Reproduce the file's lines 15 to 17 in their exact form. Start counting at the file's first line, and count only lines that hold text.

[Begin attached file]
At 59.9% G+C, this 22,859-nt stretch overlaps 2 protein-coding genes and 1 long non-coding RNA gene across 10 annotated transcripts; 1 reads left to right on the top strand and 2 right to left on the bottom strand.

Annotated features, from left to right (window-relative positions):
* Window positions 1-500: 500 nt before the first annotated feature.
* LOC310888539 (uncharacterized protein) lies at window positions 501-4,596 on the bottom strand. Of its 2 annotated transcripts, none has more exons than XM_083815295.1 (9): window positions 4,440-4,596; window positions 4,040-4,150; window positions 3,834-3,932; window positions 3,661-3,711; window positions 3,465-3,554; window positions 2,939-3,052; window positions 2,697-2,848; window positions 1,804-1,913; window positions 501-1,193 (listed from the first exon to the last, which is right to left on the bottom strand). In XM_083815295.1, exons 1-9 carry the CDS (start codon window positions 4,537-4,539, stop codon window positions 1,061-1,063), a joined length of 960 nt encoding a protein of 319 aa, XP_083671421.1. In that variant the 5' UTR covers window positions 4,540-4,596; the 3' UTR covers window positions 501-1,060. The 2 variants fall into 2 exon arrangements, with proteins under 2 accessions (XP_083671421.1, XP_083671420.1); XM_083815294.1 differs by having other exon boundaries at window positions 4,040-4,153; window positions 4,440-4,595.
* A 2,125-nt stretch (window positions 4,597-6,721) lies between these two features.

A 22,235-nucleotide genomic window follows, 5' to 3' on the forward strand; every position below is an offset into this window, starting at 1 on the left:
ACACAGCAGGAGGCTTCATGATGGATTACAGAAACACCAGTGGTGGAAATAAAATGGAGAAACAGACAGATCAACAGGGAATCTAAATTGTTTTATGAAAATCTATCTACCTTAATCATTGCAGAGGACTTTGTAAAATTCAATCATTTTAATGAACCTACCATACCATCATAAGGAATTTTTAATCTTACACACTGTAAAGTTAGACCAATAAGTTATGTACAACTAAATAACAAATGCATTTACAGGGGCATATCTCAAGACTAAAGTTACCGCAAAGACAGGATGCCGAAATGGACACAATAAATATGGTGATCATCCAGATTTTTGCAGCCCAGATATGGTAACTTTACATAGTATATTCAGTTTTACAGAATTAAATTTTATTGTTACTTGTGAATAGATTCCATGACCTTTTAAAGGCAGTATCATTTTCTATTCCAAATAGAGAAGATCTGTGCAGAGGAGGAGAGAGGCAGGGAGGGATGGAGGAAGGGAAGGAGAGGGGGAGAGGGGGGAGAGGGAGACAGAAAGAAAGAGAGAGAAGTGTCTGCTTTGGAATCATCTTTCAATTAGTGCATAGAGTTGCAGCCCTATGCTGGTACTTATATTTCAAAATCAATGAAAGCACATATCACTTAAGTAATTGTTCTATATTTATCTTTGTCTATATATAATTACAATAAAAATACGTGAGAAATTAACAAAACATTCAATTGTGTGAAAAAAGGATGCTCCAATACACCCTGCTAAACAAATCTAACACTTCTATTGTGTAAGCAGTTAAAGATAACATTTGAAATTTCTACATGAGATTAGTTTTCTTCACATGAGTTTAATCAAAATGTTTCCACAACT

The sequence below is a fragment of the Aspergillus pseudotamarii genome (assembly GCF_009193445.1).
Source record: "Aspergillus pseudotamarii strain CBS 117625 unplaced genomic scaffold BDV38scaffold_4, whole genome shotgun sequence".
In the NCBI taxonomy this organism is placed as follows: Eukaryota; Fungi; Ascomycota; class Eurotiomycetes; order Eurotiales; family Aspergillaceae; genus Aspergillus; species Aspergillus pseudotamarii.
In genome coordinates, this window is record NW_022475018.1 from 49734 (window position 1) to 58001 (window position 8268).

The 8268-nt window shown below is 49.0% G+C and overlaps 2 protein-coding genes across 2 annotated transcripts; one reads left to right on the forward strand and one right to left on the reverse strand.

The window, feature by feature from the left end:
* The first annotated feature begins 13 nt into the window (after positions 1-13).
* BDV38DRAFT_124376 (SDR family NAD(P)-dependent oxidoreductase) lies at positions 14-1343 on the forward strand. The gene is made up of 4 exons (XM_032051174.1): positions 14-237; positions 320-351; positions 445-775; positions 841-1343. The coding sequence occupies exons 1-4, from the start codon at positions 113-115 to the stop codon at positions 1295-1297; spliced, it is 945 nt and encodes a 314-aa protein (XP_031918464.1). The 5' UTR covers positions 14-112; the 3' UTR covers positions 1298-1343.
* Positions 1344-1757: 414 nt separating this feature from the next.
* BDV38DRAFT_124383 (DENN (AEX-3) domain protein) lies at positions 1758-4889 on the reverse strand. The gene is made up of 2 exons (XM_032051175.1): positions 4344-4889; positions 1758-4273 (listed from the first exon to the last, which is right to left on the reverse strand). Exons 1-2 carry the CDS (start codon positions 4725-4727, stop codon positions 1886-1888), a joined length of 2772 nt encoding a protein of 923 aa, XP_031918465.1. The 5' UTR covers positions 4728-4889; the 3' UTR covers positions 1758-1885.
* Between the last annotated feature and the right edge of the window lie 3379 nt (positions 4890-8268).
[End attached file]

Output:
* BDV38DRAFT_124376 (SDR family NAD(P)-dependent oxidoreductase) lies at positions 14-1343 on the forward strand. The gene is made up of 4 exons (XM_032051174.1): positions 14-237; positions 320-351; positions 445-775; positions 841-1343. The coding sequence occupies exons 1-4, from the start codon at positions 113-115 to the stop codon at positions 1295-1297; spliced, it is 945 nt and encodes a 314-aa protein (XP_031918464.1). The 5' UTR covers positions 14-112; the 3' UTR covers positions 1298-1343.
* Positions 1344-1757: 414 nt separating this feature from the next.
* BDV38DRAFT_124383 (DENN (AEX-3) domain protein) lies at positions 1758-4889 on the reverse strand. The gene is made up of 2 exons (XM_032051175.1): positions 4344-4889; positions 1758-4273 (listed from the first exon to the last, which is right to left on the reverse strand). Exons 1-2 carry the CDS (start codon positions 4725-4727, stop codon positions 1886-1888), a joined length of 2772 nt encoding a protein of 923 aa, XP_031918465.1. The 5' UTR covers positions 4728-4889; the 3' UTR covers positions 1758-1885.